What are you thinking? What are you feeling? What have we done to each other? What will we do?
There comes a time in most relationships when one partner tests the other. You know how it goes. Everything seems is moving along smoothly without any high drama, both of you comfortable in each others presence with a basic emotional telepathy having developed over months or years; a happy, willing component in a well oiled adult relationship in a rut but what’s the alternative? To return to the alienation and uncertainty of being on your own? No, things are fine, this is good, we love each other right? This is how it is. But in the back of your mind, something stirs and never seems to sleep, it wants to question everything. It’s looking for a crack to slither through, a doubt on which it can feed and suddenly threaten everything about your seemingly ideal life. One or maybe both of you have compromised and be made to reckon, face up to an unpleasant form of ‘truth’.
David Fincher’s truly discomfiting and mordant who/whydoneit, adapted from Gillian Flynn’s 2012 bestselling novel is a darkly satirical, forensic, heightened exploration of that decisive relationship moment and here it’s sink or swim time for Nick Dunne (Ben Affleck), a genial ordinary joe put through the emotional wringer, his sanity and fortitude pushed to the limit as the mystery surrounding the disappearance of his trophy wife Amy (Rosamund Pike) unfolds. Dunne’s seemingly apathetic reaction to Amy’s disappearance aggravates the local police and townsfolk in the small backwater Missouri town he resides whereupon the oblivious Nick becomes public enemy number 1 at the centre of a media witch-hunt, a hate figure for entitled women the nation over raised on the plastic Disney fantasy of the perfect husband and home.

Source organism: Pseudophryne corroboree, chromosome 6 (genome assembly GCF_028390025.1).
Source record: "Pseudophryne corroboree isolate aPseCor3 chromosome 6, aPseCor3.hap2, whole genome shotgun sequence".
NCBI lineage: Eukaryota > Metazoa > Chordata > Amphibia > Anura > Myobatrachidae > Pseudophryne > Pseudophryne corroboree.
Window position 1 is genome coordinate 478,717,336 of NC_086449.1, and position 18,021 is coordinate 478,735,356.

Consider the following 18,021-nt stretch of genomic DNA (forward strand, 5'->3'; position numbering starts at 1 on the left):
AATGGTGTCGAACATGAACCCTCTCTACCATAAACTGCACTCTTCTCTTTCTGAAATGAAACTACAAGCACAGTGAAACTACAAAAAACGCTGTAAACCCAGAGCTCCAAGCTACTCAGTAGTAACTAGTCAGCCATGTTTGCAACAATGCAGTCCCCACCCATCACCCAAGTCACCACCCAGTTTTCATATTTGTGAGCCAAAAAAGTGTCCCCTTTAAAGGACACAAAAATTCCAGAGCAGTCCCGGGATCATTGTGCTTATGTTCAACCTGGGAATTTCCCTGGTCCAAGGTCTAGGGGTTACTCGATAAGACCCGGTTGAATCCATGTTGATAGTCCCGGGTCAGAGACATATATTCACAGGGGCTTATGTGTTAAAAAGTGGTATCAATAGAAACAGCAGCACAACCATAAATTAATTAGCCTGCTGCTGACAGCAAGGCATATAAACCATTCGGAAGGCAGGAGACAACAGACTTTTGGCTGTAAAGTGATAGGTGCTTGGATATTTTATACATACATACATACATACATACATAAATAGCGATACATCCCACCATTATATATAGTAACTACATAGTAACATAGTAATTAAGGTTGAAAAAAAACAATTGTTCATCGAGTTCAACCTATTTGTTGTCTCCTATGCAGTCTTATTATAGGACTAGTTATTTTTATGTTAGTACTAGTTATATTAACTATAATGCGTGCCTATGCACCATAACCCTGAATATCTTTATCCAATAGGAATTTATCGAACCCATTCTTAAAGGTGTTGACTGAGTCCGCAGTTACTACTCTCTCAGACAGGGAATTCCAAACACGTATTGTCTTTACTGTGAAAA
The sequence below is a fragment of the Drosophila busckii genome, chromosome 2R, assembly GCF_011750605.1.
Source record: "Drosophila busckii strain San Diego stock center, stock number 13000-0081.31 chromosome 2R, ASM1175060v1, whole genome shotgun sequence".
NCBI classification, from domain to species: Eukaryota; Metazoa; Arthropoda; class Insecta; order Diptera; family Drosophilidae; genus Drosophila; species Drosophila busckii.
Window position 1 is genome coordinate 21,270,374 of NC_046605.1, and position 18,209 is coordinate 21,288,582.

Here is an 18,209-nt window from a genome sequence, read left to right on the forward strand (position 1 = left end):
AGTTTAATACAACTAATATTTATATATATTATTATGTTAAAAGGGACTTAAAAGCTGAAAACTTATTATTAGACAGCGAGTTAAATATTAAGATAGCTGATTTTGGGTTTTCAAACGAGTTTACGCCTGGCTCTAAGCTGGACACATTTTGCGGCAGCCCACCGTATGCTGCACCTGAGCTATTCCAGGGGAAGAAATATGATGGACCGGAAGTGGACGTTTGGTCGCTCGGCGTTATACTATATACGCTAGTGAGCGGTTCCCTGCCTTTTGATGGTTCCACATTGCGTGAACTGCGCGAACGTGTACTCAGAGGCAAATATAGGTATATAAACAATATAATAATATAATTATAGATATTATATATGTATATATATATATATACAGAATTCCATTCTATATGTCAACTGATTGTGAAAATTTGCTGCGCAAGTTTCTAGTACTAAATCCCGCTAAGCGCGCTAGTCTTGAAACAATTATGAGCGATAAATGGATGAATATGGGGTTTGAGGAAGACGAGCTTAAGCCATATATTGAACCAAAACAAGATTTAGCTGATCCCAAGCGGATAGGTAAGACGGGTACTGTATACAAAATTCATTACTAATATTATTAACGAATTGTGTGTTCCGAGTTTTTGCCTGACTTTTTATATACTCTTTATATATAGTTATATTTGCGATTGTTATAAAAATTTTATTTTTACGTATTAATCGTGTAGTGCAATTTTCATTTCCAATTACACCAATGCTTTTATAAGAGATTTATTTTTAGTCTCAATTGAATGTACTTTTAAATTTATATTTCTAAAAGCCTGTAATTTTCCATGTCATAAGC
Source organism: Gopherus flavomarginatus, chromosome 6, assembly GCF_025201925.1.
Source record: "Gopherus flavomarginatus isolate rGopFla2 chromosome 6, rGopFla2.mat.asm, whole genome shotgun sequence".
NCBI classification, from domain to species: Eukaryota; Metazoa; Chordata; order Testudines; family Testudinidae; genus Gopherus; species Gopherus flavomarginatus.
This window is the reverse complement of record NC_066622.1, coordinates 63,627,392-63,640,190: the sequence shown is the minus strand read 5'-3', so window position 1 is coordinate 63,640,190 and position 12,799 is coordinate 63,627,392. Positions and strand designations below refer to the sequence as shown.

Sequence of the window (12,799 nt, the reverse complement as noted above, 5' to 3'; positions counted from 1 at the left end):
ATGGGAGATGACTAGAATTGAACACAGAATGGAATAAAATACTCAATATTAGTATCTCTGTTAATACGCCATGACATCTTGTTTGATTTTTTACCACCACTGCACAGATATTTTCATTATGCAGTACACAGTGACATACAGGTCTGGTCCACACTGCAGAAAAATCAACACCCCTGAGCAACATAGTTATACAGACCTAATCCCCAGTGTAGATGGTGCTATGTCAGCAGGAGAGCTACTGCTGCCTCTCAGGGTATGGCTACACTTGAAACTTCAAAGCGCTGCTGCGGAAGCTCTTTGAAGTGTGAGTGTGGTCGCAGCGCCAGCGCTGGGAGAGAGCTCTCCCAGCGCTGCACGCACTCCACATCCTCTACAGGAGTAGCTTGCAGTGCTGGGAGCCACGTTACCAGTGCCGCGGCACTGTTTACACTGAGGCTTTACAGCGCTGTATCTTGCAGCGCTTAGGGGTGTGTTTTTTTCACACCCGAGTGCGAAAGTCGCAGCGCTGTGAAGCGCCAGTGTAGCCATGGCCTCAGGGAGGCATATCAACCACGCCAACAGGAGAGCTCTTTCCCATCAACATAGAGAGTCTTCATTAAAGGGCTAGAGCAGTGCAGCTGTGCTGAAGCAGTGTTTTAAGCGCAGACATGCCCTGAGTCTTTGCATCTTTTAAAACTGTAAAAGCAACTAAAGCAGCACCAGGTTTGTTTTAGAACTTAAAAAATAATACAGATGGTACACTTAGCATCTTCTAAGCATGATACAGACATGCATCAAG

Where the movie goes from there I really can’t spoil. What I can say for sure is that David Fincher finds his wicked groove again after the slick but perfunctory redo of The Girl With The Dragon Tattoo. Much like his best recent work with Zodiac and The Social Network, his sleek, shadowy style complements the story perfectly. This is precision film-making, not a shot wasted as it dissects modern marriage and society. Fincher and Flynn delve into the whirling psychosis, hysteria and insecurities at the heart of both in wickedly entertaining fashion.
What Flynn and Fincher have achieved together is rare; a mainstream thriller that is at times wildly implausible in a Hitchcock/De Palma fashion – that goes with the genre territory – but is also pretty unflinching, merciless and bleak in its depiction of marriage in a way that Ingmar Bergman or any Euro art-house director would admire.